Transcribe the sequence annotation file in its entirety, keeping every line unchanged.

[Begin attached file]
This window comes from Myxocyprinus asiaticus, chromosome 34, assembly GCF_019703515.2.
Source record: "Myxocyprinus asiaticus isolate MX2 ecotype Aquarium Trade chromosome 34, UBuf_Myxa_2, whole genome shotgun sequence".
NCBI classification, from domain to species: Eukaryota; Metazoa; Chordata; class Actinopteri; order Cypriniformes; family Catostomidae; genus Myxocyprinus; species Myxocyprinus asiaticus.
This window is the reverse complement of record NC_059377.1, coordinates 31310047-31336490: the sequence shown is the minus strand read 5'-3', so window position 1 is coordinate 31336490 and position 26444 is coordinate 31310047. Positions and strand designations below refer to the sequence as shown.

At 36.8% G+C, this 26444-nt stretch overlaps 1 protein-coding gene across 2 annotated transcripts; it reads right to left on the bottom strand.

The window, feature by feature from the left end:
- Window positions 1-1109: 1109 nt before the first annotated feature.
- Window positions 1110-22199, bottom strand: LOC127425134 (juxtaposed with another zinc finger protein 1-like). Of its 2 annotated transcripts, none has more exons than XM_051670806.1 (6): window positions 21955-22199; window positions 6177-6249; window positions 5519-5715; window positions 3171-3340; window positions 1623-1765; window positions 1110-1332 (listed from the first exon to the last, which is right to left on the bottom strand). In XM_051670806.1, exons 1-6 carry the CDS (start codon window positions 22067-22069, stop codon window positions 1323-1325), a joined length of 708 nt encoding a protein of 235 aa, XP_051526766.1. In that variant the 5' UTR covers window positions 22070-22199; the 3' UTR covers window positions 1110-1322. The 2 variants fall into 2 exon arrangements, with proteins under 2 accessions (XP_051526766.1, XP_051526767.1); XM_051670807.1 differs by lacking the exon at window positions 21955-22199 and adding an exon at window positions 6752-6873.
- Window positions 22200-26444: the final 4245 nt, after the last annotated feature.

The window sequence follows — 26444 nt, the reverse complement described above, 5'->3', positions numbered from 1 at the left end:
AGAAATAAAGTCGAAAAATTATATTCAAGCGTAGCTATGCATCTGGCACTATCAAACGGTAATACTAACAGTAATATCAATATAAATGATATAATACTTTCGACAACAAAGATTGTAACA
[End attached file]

This window comes from Myxocyprinus asiaticus, chromosome 34, assembly GCF_019703515.2.
Source record: "Myxocyprinus asiaticus isolate MX2 ecotype Aquarium Trade chromosome 34, UBuf_Myxa_2, whole genome shotgun sequence".
NCBI classification, from domain to species: Eukaryota; Metazoa; Chordata; class Actinopteri; order Cypriniformes; family Catostomidae; genus Myxocyprinus; species Myxocyprinus asiaticus.
This window is the reverse complement of record NC_059377.1, coordinates 31310047-31336490: the sequence shown is the minus strand read 5'-3', so window position 1 is coordinate 31336490 and position 26444 is coordinate 31310047. Positions and strand designations below refer to the sequence as shown.

At 36.8% G+C, this 26444-nt stretch overlaps 1 protein-coding gene across 2 annotated transcripts; it reads right to left on the bottom strand.

The window, feature by feature from the left end:
- Window positions 1-1109: 1109 nt before the first annotated feature.
- Window positions 1110-22199, bottom strand: LOC127425134 (juxtaposed with another zinc finger protein 1-like). Of its 2 annotated transcripts, none has more exons than XM_051670806.1 (6): window positions 21955-22199; window positions 6177-6249; window positions 5519-5715; window positions 3171-3340; window positions 1623-1765; window positions 1110-1332 (listed from the first exon to the last, which is right to left on the bottom strand). In XM_051670806.1, exons 1-6 carry the CDS (start codon window positions 22067-22069, stop codon window positions 1323-1325), a joined length of 708 nt encoding a protein of 235 aa, XP_051526766.1. In that variant the 5' UTR covers window positions 22070-22199; the 3' UTR covers window positions 1110-1322. The 2 variants fall into 2 exon arrangements, with proteins under 2 accessions (XP_051526766.1, XP_051526767.1); XM_051670807.1 differs by lacking the exon at window positions 21955-22199 and adding an exon at window positions 6752-6873.
- Window positions 22200-26444: the final 4245 nt, after the last annotated feature.

The window sequence follows — 26444 nt, the reverse complement described above, 5'->3', positions numbered from 1 at the left end:
AGAAATAAAGTCGAAAAATTATATTCAAGCGTAGCTATGCATCTGGCACTATCAAACGGTAATACTAACAGTAATATCAATATAAATGATATAATACTTTCGACAACAAAGATTGTAACA